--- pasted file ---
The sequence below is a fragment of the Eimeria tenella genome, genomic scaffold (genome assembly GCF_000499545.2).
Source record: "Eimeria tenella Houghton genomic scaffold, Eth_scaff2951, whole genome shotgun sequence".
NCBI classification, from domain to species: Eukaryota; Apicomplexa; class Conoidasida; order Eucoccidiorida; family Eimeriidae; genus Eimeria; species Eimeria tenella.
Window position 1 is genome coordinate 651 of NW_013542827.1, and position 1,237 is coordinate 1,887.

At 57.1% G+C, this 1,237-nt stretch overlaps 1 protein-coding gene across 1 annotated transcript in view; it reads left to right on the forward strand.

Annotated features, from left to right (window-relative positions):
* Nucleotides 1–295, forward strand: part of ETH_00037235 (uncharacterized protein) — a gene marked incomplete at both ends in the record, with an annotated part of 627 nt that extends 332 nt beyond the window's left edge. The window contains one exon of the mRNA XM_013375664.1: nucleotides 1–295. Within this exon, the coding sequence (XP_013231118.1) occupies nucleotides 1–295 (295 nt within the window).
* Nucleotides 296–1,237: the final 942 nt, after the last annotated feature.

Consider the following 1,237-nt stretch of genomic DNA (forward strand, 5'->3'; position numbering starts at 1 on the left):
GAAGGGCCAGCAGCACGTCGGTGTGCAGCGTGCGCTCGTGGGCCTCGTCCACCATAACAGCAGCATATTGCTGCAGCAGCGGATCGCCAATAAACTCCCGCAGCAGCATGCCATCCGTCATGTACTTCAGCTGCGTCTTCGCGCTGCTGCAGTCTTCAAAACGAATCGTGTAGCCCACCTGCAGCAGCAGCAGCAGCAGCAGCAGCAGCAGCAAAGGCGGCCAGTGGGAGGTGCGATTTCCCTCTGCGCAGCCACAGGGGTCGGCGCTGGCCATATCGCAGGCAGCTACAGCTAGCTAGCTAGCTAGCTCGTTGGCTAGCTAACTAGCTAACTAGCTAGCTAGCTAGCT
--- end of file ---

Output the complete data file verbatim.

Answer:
The sequence below is a fragment of the Eimeria tenella genome, genomic scaffold (genome assembly GCF_000499545.2).
Source record: "Eimeria tenella Houghton genomic scaffold, Eth_scaff2951, whole genome shotgun sequence".
NCBI classification, from domain to species: Eukaryota; Apicomplexa; class Conoidasida; order Eucoccidiorida; family Eimeriidae; genus Eimeria; species Eimeria tenella.
Window position 1 is genome coordinate 651 of NW_013542827.1, and position 1,237 is coordinate 1,887.

At 57.1% G+C, this 1,237-nt stretch overlaps 1 protein-coding gene across 1 annotated transcript in view; it reads left to right on the forward strand.

Annotated features, from left to right (window-relative positions):
* Nucleotides 1–295, forward strand: part of ETH_00037235 (uncharacterized protein) — a gene marked incomplete at both ends in the record, with an annotated part of 627 nt that extends 332 nt beyond the window's left edge. The window contains one exon of the mRNA XM_013375664.1: nucleotides 1–295. Within this exon, the coding sequence (XP_013231118.1) occupies nucleotides 1–295 (295 nt within the window).
* Nucleotides 296–1,237: the final 942 nt, after the last annotated feature.

Consider the following 1,237-nt stretch of genomic DNA (forward strand, 5'->3'; position numbering starts at 1 on the left):
GAAGGGCCAGCAGCACGTCGGTGTGCAGCGTGCGCTCGTGGGCCTCGTCCACCATAACAGCAGCATATTGCTGCAGCAGCGGATCGCCAATAAACTCCCGCAGCAGCATGCCATCCGTCATGTACTTCAGCTGCGTCTTCGCGCTGCTGCAGTCTTCAAAACGAATCGTGTAGCCCACCTGCAGCAGCAGCAGCAGCAGCAGCAGCAGCAGCAAAGGCGGCCAGTGGGAGGTGCGATTTCCCTCTGCGCAGCCACAGGGGTCGGCGCTGGCCATATCGCAGGCAGCTACAGCTAGCTAGCTAGCTAGCTCGTTGGCTAGCTAACTAGCTAACTAGCTAGCTAGCTAGCT